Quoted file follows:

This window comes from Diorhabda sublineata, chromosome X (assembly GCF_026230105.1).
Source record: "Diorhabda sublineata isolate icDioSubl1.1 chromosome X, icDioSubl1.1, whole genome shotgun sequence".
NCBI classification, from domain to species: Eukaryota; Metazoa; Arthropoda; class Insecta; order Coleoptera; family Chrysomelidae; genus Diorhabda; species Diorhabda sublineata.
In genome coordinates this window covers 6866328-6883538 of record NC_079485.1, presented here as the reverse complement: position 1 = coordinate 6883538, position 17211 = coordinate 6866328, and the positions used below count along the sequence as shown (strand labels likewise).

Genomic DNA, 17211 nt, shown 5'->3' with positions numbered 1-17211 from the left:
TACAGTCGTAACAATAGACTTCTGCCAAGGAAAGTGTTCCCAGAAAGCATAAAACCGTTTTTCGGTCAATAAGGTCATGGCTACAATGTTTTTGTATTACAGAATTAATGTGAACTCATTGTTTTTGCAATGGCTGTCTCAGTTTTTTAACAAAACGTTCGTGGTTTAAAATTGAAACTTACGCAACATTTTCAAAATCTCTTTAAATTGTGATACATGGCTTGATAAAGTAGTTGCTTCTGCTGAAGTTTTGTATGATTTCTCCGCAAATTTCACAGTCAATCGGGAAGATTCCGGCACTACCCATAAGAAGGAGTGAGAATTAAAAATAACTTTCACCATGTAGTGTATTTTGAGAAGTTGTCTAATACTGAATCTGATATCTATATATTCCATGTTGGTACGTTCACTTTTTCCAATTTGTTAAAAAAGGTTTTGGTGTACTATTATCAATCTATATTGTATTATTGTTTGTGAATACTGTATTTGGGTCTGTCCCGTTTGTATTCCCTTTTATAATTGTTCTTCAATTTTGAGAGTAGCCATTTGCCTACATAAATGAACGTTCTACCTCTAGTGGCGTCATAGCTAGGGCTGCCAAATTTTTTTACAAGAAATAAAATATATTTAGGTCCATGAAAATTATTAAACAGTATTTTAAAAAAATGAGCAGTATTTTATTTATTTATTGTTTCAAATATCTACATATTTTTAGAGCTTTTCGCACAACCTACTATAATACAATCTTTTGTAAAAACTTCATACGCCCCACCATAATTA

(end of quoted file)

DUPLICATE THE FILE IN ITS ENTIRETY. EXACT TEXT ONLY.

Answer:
This window comes from Diorhabda sublineata, chromosome X (assembly GCF_026230105.1).
Source record: "Diorhabda sublineata isolate icDioSubl1.1 chromosome X, icDioSubl1.1, whole genome shotgun sequence".
NCBI classification, from domain to species: Eukaryota; Metazoa; Arthropoda; class Insecta; order Coleoptera; family Chrysomelidae; genus Diorhabda; species Diorhabda sublineata.
In genome coordinates this window covers 6866328-6883538 of record NC_079485.1, presented here as the reverse complement: position 1 = coordinate 6883538, position 17211 = coordinate 6866328, and the positions used below count along the sequence as shown (strand labels likewise).

Genomic DNA, 17211 nt, shown 5'->3' with positions numbered 1-17211 from the left:
TACAGTCGTAACAATAGACTTCTGCCAAGGAAAGTGTTCCCAGAAAGCATAAAACCGTTTTTCGGTCAATAAGGTCATGGCTACAATGTTTTTGTATTACAGAATTAATGTGAACTCATTGTTTTTGCAATGGCTGTCTCAGTTTTTTAACAAAACGTTCGTGGTTTAAAATTGAAACTTACGCAACATTTTCAAAATCTCTTTAAATTGTGATACATGGCTTGATAAAGTAGTTGCTTCTGCTGAAGTTTTGTATGATTTCTCCGCAAATTTCACAGTCAATCGGGAAGATTCCGGCACTACCCATAAGAAGGAGTGAGAATTAAAAATAACTTTCACCATGTAGTGTATTTTGAGAAGTTGTCTAATACTGAATCTGATATCTATATATTCCATGTTGGTACGTTCACTTTTTCCAATTTGTTAAAAAAGGTTTTGGTGTACTATTATCAATCTATATTGTATTATTGTTTGTGAATACTGTATTTGGGTCTGTCCCGTTTGTATTCCCTTTTATAATTGTTCTTCAATTTTGAGAGTAGCCATTTGCCTACATAAATGAACGTTCTACCTCTAGTGGCGTCATAGCTAGGGCTGCCAAATTTTTTTACAAGAAATAAAATATATTTAGGTCCATGAAAATTATTAAACAGTATTTTAAAAAAATGAGCAGTATTTTATTTATTTATTGTTTCAAATATCTACATATTTTTAGAGCTTTTCGCACAACCTACTATAATACAATCTTTTGTAAAAACTTCATACGCCCCACCATAATTA